person’s absence, the court cannot accord complete relief among
existing parties; or (B) that person claims an interest relating to the
subject of the action and is so situated that disposing of the action in
the person’s absence may: (i) as a practical matter impair or impede
the person’s ability to protect the interest; or (ii) leave an existing
party subject to a substantial risk of incurring double, multiple, or
otherwise inconsistent obligations because of the interest.
Id. (citing Fed. R. Civ. P. 19(a)(1)). If these factors are satisfied, but the necessary
party cannot be joined without destroying subject matter jurisdiction, the court then
determines whether the party is indispensable by analyzing the following factors
set forth in Fed. R. Civ. P. 19(b):
(1) the extent to which a judgment rendered in the person’s absence
might prejudice that person or the existing parties; (2) the extent to
which any prejudice could be lessened or avoided by: (A) protective
provisions in the judgment; (B) shaping the relief; or (C) other
measures; (3) whether a judgment rendered in the person’s absence
would be adequate; and (4) whether the plaintiff would have an
adequate remedy if the action were dismissed for nonjoinder.
Id. at 629.
In the present case, the plaintiffs learned during discovery that Mitchell
Montgomery was the entity that made distributions to some of Raintree’s limited
partners but not to plaintiffs. As a result, the plaintiffs claim that Mitchell
Montgomery may be liable for the distributions that were not made to the plaintiffs.
If this Court determined that Mitchell Montgomery is liable for the alleged
improper or inadequate distributions, the Court would not be able to provide
complete relief to the plaintiffs. The plaintiffs — and potentially Mitchell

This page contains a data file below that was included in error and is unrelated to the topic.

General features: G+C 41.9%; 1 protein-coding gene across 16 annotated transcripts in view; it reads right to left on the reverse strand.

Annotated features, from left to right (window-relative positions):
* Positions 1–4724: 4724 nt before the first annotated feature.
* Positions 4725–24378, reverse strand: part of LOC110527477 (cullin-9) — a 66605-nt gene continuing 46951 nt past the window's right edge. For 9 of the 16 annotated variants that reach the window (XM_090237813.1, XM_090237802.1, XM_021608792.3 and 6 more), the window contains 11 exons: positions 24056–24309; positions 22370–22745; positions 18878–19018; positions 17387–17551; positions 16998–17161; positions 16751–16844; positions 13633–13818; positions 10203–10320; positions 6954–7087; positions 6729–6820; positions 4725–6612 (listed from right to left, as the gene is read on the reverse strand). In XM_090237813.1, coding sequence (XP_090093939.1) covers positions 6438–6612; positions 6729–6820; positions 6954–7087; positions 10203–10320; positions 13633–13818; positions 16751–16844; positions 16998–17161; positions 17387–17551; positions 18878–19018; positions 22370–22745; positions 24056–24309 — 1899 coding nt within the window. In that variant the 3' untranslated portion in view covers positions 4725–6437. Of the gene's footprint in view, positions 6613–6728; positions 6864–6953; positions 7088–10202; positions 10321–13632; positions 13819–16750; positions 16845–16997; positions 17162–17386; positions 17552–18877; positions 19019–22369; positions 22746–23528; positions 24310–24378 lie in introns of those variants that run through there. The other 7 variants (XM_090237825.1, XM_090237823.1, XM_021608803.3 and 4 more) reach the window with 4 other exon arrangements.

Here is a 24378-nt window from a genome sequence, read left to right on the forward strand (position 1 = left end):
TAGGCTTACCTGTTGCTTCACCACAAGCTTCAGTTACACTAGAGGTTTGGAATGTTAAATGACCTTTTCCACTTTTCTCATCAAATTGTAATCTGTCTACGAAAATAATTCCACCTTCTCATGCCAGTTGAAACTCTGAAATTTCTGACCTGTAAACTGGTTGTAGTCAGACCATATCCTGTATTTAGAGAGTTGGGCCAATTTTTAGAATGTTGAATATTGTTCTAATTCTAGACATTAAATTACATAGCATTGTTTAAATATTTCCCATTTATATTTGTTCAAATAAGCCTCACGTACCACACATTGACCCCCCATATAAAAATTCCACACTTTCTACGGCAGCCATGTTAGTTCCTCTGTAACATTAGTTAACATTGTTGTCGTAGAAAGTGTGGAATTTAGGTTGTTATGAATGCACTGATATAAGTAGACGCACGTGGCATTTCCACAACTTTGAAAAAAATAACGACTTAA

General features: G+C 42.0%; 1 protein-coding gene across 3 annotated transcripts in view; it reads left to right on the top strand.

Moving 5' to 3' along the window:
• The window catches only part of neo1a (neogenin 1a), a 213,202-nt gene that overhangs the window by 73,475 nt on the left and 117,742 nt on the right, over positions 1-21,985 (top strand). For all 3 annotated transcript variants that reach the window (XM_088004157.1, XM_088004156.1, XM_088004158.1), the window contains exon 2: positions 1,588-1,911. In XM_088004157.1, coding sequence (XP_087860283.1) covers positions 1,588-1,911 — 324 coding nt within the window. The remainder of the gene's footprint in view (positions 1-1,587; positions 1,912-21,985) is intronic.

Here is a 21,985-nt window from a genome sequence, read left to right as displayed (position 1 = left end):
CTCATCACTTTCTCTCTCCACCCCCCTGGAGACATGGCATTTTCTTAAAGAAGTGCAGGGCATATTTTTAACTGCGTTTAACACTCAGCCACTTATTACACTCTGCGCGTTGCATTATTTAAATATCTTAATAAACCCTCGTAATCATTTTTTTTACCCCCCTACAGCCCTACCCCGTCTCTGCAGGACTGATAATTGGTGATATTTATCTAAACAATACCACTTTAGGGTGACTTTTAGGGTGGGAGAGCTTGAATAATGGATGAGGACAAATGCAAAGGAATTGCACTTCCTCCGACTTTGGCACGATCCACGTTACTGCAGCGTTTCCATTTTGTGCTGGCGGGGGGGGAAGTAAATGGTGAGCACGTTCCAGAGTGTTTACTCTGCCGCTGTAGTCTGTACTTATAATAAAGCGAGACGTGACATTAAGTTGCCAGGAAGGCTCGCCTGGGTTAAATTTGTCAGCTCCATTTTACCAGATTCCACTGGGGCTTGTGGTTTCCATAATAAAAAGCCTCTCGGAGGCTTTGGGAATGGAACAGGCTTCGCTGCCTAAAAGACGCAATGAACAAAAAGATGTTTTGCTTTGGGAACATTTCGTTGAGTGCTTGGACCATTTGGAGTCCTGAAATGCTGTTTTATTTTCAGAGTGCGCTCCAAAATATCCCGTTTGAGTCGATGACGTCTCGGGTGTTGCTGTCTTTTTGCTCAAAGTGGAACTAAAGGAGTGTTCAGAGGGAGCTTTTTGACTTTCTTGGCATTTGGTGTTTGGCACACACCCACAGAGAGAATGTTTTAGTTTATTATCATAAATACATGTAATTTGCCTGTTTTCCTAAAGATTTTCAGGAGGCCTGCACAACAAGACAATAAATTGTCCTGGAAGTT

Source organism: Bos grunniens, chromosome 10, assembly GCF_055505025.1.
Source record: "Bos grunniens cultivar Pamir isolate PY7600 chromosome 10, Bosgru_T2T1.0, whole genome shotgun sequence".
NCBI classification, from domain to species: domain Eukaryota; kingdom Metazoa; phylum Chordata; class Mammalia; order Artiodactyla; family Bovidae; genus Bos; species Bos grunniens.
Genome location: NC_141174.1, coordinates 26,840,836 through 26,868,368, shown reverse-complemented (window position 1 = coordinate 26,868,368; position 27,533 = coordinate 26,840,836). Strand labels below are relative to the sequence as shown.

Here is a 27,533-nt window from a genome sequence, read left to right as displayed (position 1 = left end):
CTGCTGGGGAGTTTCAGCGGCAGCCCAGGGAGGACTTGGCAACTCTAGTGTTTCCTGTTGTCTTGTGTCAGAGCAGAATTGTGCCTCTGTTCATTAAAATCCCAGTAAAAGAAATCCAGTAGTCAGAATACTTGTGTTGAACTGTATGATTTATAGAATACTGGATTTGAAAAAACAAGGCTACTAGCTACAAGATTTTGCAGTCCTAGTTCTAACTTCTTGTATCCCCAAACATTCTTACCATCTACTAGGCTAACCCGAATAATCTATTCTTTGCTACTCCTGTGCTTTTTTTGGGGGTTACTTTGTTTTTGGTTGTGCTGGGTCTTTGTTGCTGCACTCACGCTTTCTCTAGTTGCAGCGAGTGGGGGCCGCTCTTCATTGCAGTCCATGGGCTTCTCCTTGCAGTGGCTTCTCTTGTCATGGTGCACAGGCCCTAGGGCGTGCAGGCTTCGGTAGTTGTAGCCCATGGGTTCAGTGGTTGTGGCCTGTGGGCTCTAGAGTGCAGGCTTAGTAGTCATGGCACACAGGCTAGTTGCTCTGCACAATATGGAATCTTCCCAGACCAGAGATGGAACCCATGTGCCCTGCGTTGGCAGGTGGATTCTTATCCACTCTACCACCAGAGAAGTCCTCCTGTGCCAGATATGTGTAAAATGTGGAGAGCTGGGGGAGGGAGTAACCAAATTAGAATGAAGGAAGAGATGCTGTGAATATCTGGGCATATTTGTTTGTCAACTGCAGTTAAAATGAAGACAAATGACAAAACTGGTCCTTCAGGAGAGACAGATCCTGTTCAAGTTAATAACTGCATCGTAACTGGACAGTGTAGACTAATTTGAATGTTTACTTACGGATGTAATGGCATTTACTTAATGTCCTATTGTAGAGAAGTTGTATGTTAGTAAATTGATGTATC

Montgomery —would be prejudiced by such a finding. There is no indication that
this prejudice could be lessened by including protective provisions in the judgment,
shaping the relief, or other measures. The plaintiffs have an adequate remedy in
the event of dismissal because they have filed a separate state court action that
includes all of the interested parties. As a result, the Court finds that Mitchell
Montgomery is a necessary and indispensable party. Since the presence of this
entity as a defendant would destroy jurisdiction, this lawsuit must be dismissed.2
II. DEFENDANTS’ REQUEST FOR COSTS
The defendants seek an award of costs pursuant to 28 U.S.C. 1919, which
provides: “Whenever any action or suit is dismissed in any district court . . . for
want of jurisdiction, such court may order the payment of just costs.” The Fifth
Circuit has held that “[t]here is nothing in § 1919 . . . that requires such an award
[of costs]: Orders under this statute are purely permissive.” Religious Tech. Ctr. v.
Liebreich, 98 F. App’x 979, 986-87 (5th Cir. 2004). Since the discovery conducted in
the present case can be utilized in the plaintiffs’ state court lawsuit, the defendants’
request for just costs is denied. See Karnes v. Fleming, No. H-07-0620, 2009 WL
385458, at *2 (S.D. Tex. Feb. 17, 2009).
IT IS, THEREFORE, ORDERED AND ADJUDGED that the Second
Motion to Dismiss for Lack of Jurisdiction  filed by the plaintiffs Evelyn Hope
Harwood Liebke, Mary Buie Harwood, and R.H. Frith Harwood is GRANTED.
This lawsuit is DISMISSED WITHOUT PREJUDICE for lack of subject matter
Contrary to the defendants’ assertions, it is unnecessary to determine whether the
plaintiffs’ claims are direct claims or derivative claims in order to determine
whether Mitchell Montgomery is a necessary and indispensable party. It is also
unnecessary to reach a decision whether Raintree is a necessary and indispensable
party, since Mitchell Montgomery’s status as a necessary and indispensable party is
sufficient to destroy the Court’s jurisdiction.
IT IS, FURTHER, ORDERED AND ADJUDGED that the defendants’
request for an award of costs pursuant to 28 U.S.C. § 1919 is DENIED.
SO ORDERED AND ADJUDGED this the 7th day of November, 2017.
Louis Guirola, Jr.
LOUIS GUIROLA, JR.
UNITED STATES DISTRICT JUDGE